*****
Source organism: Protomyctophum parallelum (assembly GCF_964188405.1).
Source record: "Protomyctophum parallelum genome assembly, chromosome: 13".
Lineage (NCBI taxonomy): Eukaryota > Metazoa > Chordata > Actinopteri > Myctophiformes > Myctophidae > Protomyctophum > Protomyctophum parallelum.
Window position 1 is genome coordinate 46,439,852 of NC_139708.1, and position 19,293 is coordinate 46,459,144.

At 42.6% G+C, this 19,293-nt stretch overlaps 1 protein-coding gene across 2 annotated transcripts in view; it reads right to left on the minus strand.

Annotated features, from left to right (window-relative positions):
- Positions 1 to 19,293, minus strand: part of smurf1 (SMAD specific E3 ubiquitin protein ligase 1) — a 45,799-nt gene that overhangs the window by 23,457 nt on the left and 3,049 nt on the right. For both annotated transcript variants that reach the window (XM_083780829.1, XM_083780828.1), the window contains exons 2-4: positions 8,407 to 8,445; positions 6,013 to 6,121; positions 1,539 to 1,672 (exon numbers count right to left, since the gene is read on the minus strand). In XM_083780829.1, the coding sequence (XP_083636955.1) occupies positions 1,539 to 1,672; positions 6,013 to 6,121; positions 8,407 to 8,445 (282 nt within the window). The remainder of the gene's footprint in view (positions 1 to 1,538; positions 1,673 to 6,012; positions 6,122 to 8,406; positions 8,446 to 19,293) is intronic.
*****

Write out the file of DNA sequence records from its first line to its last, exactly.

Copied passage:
Source organism: Protomyctophum parallelum (assembly GCF_964188405.1).
Source record: "Protomyctophum parallelum genome assembly, chromosome: 13".
Lineage (NCBI taxonomy): Eukaryota > Metazoa > Chordata > Actinopteri > Myctophiformes > Myctophidae > Protomyctophum > Protomyctophum parallelum.
Window position 1 is genome coordinate 46,439,852 of NC_139708.1, and position 19,293 is coordinate 46,459,144.

At 42.6% G+C, this 19,293-nt stretch overlaps 1 protein-coding gene across 2 annotated transcripts in view; it reads right to left on the minus strand.

Annotated features, from left to right (window-relative positions):
- Positions 1 to 19,293, minus strand: part of smurf1 (SMAD specific E3 ubiquitin protein ligase 1) — a 45,799-nt gene that overhangs the window by 23,457 nt on the left and 3,049 nt on the right. For both annotated transcript variants that reach the window (XM_083780829.1, XM_083780828.1), the window contains exons 2-4: positions 8,407 to 8,445; positions 6,013 to 6,121; positions 1,539 to 1,672 (exon numbers count right to left, since the gene is read on the minus strand). In XM_083780829.1, the coding sequence (XP_083636955.1) occupies positions 1,539 to 1,672; positions 6,013 to 6,121; positions 8,407 to 8,445 (282 nt within the window). The remainder of the gene's footprint in view (positions 1 to 1,538; positions 1,673 to 6,012; positions 6,122 to 8,406; positions 8,446 to 19,293) is intronic.